COOKEVILLE – From STEM classrooms across the country, to Army research labs and back, a program developed by Sally Pardue, director of the Oakley STEM Center at Tennessee Tech University, and facilitated through the U.S. Army Education Outreach Program is providing high school and middle school teachers in the fields of science, technology, engineering and math with the knowledge and confidence to bring research into their classrooms.

RESET, Research Experiences for STEM Educators and Teachers, allows cohorts of teachers from all over the U.S. to participate in 60 hours of online professional development over the summer with the opportunity to spend four weeks participating in research opportunities at an Army research lab, mentored by Army and Department of Defense professionals.

“The goal of RESET is to reinforce teachers’ context knowledge through research experience and interactions with Army and Department of Defense scientists and engineers,” said Shabir Bhegani, who served as operations assistant for the program while studying as a graduate student in civil and environmental engineering at Tech. “This program empowers teachers to use research in the classroom by collaboratively developing lesson plans that incorporate the research elements of the Legacy Cycle, which encourages cross-discipline thought.”

Since the program began in 2016, RESET has empowered more than 39 teachers from across the United States to incorporate research in their classrooms.

“Encounters with RESET alerted me of direct student need to experience and to comprehend true value and meaning of research,” said Tracey Davis a teacher from Highland Rim School in Fayetteville, Tennessee. “My students need to be aware of how scientists and researchers are solving real-world problems with science and technology. I have been able to take experiences back to the classroom, but the most impactful information I have been able to convey is how all projects were only made possible by the collaboration among team members.”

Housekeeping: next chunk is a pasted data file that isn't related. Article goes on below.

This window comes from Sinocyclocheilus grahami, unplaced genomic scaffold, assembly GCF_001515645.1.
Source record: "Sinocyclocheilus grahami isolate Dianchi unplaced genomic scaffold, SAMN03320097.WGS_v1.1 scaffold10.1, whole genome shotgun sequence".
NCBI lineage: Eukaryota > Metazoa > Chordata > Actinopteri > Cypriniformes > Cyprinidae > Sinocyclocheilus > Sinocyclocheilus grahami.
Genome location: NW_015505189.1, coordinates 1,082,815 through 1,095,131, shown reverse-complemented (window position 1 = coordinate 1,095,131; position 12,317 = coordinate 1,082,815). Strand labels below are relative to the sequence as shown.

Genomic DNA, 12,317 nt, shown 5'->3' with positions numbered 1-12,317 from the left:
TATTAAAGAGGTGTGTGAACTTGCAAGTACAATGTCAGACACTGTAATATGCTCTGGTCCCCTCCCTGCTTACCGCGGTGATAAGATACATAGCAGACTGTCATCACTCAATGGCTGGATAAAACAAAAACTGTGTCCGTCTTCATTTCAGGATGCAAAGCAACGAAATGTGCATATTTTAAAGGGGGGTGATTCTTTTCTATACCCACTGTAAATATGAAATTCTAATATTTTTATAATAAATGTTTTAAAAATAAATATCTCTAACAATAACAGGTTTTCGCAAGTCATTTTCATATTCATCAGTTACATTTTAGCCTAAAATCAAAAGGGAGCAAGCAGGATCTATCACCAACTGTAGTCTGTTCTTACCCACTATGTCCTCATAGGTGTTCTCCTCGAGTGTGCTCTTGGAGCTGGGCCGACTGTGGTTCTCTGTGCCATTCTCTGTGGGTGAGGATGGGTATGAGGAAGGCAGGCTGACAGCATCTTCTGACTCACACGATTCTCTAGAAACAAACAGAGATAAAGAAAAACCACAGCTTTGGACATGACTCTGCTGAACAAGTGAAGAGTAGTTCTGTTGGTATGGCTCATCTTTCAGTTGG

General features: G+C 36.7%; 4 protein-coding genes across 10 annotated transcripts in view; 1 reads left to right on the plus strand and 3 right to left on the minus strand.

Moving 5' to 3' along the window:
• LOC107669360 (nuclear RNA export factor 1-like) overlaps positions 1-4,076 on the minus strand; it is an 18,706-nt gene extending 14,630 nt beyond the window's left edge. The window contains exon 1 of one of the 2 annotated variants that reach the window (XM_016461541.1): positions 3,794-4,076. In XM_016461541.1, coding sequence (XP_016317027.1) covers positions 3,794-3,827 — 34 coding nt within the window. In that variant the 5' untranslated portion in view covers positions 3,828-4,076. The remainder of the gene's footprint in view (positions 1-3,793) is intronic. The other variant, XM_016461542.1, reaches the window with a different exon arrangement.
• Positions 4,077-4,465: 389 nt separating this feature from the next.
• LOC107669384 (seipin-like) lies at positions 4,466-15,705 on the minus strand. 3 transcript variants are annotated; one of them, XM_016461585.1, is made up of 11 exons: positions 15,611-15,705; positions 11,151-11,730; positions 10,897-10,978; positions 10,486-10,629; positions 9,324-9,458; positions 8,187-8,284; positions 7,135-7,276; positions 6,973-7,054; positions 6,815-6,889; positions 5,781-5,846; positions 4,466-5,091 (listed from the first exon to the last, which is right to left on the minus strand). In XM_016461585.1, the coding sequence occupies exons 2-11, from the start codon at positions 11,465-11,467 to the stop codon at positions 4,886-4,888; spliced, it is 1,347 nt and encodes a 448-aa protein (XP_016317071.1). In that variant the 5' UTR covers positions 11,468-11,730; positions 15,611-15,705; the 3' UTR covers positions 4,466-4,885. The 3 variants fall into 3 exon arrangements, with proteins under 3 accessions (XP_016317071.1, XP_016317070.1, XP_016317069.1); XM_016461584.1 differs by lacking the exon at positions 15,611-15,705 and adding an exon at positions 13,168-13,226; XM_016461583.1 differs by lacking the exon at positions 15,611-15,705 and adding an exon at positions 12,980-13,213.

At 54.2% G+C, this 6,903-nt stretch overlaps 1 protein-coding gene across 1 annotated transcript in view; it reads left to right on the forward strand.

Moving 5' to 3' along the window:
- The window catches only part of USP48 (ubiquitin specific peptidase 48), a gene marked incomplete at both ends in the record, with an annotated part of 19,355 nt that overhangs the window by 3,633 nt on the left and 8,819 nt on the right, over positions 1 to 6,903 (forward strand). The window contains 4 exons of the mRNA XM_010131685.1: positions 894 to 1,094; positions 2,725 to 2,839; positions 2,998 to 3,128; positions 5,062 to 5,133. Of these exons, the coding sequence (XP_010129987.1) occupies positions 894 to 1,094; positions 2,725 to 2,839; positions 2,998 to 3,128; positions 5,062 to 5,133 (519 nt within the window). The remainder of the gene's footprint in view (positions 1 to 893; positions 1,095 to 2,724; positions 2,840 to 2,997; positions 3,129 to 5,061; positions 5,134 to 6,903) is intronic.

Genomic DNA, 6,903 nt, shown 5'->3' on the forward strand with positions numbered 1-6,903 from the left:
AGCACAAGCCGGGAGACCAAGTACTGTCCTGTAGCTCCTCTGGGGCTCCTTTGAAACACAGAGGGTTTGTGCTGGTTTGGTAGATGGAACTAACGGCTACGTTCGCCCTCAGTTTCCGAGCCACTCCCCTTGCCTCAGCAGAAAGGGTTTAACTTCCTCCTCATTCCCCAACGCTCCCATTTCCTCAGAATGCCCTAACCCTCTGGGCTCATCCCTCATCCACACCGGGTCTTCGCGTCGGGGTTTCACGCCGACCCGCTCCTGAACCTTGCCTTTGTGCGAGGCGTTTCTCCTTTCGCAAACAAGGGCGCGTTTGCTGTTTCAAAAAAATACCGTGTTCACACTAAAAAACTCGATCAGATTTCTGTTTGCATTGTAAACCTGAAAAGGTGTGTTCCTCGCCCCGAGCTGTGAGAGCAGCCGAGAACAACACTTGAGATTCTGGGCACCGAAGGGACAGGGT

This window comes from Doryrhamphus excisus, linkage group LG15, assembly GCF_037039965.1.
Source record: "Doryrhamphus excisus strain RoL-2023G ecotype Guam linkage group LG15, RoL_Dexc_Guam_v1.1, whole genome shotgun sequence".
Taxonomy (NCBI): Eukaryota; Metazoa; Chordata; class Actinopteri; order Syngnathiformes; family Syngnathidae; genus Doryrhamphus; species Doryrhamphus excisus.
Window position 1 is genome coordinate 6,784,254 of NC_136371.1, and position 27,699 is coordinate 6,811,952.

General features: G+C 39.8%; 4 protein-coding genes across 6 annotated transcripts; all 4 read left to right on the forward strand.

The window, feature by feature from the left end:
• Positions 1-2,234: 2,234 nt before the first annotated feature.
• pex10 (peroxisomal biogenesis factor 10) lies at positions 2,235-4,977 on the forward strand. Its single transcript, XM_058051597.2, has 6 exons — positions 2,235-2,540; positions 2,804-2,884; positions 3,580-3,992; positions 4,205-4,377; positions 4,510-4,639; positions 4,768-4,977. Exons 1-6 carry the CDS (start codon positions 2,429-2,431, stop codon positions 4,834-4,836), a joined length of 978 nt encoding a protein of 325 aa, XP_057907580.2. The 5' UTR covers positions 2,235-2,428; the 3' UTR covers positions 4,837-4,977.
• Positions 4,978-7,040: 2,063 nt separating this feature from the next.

RESET teachers have created lessons plans that drew engineering and business students together to build a robot, analyze the cost-benefit of the build and create materials to market the robot; to design, test and build an improved football helmet to prevent traumatic brain injury; and other cross-disciplinary, research-based lessons.

“Many students are challenged by real-world understanding of research,” Davis said. “They fail to link true research with controlling experiments and producing clear data. Research is important to student learning because they become problem solvers and creative thinkers as they work through problems. If educational institutes can create students who are able to think critically and solve problems, then we will succeed in providing society with the next generation of problem solvers.”

As a new cohort of educators begins their work this summer, they have the same goal in mind: to learn more about research so they can teach more about research.

For more information about the RESET program, visit

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